One of the Trump administration's biggest environmental reversals turned into something of a bust Wednesday. A long-awaited oil lease sale in Alaska's Arctic National Wildlife Refuge attracted little interest, with no major oil companies submitting offers.
Instead, Alaska's state-owned economic development corporation was the only bidder on about 10 oil leases in the northernmost piece of the refuge, called the coastal plain. Two small companies also submitted bids. Some areas drew no offers at all.
The sale generated about $14.4 million, said Kate MacGregor, deputy secretary at the U.S. Department of the Interior, in a live broadcast after the bids were read. That's a small fraction of what the sale was projected to raise.
It's a striking moment in a 40-year battle over whether to drill for oil in one of the country's most pristine stretches of land. The refuge is home to migrating caribou and birds, and an important habitat for polar bears.
Environmentalists and other drilling opponents have led an aggressive campaign to try to keep companies out of the refuge. A number of major banks say they won't fund oil projects in the Arctic.
Opponents have also filed multiple lawsuits seeking to block drilling. They've raised concerns about its impacts on Indigenous people, the global climate and wildlife, including the caribou that give birth in the coastal plain and the polar bears that den there. Even if leases are sold, legal experts say it's possible that courts could later cancel them.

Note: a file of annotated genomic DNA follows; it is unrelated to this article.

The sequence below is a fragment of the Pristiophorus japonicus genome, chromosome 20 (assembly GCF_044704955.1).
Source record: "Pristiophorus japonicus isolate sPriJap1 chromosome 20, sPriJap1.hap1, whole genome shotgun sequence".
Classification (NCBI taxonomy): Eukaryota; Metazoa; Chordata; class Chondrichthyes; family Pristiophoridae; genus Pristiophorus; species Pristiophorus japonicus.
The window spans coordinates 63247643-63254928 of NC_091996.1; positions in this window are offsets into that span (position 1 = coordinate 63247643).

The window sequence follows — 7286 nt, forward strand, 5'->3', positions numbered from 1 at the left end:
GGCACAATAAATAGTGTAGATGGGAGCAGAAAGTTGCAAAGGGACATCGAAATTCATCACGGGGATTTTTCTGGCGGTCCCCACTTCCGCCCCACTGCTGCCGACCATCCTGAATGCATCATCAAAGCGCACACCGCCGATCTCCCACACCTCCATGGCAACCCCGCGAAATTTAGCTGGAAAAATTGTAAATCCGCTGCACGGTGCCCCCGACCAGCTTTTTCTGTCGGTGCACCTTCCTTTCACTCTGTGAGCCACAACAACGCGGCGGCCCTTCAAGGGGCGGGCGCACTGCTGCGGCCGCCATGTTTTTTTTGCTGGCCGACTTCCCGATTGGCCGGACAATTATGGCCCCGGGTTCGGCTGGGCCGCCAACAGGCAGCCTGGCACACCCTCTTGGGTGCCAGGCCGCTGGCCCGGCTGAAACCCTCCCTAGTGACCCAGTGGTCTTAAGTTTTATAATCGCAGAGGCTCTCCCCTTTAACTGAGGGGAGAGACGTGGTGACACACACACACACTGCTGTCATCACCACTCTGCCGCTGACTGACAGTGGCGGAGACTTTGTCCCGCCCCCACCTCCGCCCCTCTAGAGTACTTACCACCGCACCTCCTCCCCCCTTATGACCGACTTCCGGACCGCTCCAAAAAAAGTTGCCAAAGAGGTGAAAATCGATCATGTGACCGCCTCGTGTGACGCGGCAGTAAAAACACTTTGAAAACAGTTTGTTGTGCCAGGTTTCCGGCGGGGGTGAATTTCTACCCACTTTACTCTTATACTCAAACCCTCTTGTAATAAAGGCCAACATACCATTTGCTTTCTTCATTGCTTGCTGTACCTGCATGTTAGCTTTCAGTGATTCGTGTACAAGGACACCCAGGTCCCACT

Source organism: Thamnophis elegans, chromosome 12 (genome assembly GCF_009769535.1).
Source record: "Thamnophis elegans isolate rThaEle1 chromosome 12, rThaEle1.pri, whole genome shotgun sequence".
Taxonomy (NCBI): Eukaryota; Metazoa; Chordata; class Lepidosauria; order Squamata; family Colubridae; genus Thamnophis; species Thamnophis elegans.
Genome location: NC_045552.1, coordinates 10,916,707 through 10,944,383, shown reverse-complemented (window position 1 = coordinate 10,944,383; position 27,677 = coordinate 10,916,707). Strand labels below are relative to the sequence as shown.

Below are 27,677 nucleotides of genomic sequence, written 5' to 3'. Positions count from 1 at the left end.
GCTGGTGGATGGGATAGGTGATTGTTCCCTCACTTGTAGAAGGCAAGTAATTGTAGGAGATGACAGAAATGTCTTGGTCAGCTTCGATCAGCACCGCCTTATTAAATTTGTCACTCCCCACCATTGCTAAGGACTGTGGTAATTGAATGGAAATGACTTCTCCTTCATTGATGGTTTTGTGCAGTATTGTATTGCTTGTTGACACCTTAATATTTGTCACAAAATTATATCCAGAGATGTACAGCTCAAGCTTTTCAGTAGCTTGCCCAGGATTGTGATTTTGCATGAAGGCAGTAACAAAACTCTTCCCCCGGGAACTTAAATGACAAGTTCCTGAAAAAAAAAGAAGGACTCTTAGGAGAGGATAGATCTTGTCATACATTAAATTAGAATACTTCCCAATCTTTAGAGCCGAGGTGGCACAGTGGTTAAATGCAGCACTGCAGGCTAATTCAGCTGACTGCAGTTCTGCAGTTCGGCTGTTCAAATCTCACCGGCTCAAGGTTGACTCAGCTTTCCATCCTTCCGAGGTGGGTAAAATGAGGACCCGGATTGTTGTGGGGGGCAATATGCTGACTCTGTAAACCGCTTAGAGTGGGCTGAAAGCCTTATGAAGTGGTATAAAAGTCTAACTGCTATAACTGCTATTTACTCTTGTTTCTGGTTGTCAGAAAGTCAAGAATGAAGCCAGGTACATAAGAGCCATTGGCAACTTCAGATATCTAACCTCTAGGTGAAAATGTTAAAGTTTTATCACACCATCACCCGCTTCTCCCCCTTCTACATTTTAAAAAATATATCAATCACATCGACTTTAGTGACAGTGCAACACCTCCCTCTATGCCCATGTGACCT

Normally it would take about two months to finalize leases. But the Bureau of Land Management is expected to rush to issue them formally before President Trump leaves office in two weeks.
Even if it succeeds, continued oil leasing and drilling in the refuge will face headwinds, says U.S. Rep. Jared Huffman, D-Calif., a longtime drilling opponent.
"With the change of administrations and the outcome of the Senate races, we've got a real opportunity to rein this in, and I'm going to be doing everything I can to make that happen," he said in an interview.
The lease sale stems from a tax law passed by a Republican-led Congress in 2017.
The bill opened the coastal plain to drilling after decades of debate and ordered two lease sales, with the revenue aimed at offsetting massive tax cuts. But the amount raised is nowhere near what was projected.
The law mandates the second sale by the end of 2024, posing another challenge during Joe Biden's term. Congress would have to pass a law to undo that part of the tax act if it doesn't want to follow through.
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